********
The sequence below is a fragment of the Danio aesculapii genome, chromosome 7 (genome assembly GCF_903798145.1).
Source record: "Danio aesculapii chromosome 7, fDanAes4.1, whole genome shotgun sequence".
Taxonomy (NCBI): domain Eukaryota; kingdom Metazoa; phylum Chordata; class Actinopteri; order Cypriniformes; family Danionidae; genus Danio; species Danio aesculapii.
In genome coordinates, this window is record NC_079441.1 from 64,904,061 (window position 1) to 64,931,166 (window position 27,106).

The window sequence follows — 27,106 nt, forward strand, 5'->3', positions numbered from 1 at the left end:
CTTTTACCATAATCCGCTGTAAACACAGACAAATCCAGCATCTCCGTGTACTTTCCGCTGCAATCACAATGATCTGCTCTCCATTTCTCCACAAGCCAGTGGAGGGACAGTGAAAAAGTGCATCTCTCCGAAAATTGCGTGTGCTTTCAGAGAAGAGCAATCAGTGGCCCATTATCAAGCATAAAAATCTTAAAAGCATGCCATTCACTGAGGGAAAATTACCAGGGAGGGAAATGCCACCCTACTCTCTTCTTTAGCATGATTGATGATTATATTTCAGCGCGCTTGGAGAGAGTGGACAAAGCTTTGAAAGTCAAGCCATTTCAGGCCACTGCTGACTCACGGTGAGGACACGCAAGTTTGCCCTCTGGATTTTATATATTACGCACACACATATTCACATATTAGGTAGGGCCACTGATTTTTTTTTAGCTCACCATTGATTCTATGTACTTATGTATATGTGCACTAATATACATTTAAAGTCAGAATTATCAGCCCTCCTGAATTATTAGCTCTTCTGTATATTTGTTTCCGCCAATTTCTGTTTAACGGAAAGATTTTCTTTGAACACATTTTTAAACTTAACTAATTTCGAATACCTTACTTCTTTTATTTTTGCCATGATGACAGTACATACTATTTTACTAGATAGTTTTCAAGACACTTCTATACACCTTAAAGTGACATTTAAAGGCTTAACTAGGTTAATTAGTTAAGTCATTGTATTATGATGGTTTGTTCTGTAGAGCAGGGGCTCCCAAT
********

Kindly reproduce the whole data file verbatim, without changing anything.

The sequence below is a fragment of the Danio aesculapii genome, chromosome 7 (genome assembly GCF_903798145.1).
Source record: "Danio aesculapii chromosome 7, fDanAes4.1, whole genome shotgun sequence".
Taxonomy (NCBI): domain Eukaryota; kingdom Metazoa; phylum Chordata; class Actinopteri; order Cypriniformes; family Danionidae; genus Danio; species Danio aesculapii.
In genome coordinates, this window is record NC_079441.1 from 64,904,061 (window position 1) to 64,931,166 (window position 27,106).

The window sequence follows — 27,106 nt, forward strand, 5'->3', positions numbered from 1 at the left end:
CTTTTACCATAATCCGCTGTAAACACAGACAAATCCAGCATCTCCGTGTACTTTCCGCTGCAATCACAATGATCTGCTCTCCATTTCTCCACAAGCCAGTGGAGGGACAGTGAAAAAGTGCATCTCTCCGAAAATTGCGTGTGCTTTCAGAGAAGAGCAATCAGTGGCCCATTATCAAGCATAAAAATCTTAAAAGCATGCCATTCACTGAGGGAAAATTACCAGGGAGGGAAATGCCACCCTACTCTCTTCTTTAGCATGATTGATGATTATATTTCAGCGCGCTTGGAGAGAGTGGACAAAGCTTTGAAAGTCAAGCCATTTCAGGCCACTGCTGACTCACGGTGAGGACACGCAAGTTTGCCCTCTGGATTTTATATATTACGCACACACATATTCACATATTAGGTAGGGCCACTGATTTTTTTTTAGCTCACCATTGATTCTATGTACTTATGTATATGTGCACTAATATACATTTAAAGTCAGAATTATCAGCCCTCCTGAATTATTAGCTCTTCTGTATATTTGTTTCCGCCAATTTCTGTTTAACGGAAAGATTTTCTTTGAACACATTTTTAAACTTAACTAATTTCGAATACCTTACTTCTTTTATTTTTGCCATGATGACAGTACATACTATTTTACTAGATAGTTTTCAAGACACTTCTATACACCTTAAAGTGACATTTAAAGGCTTAACTAGGTTAATTAGTTAAGTCATTGTATTATGATGGTTTGTTCTGTAGAGCAGGGGCTCCCAAT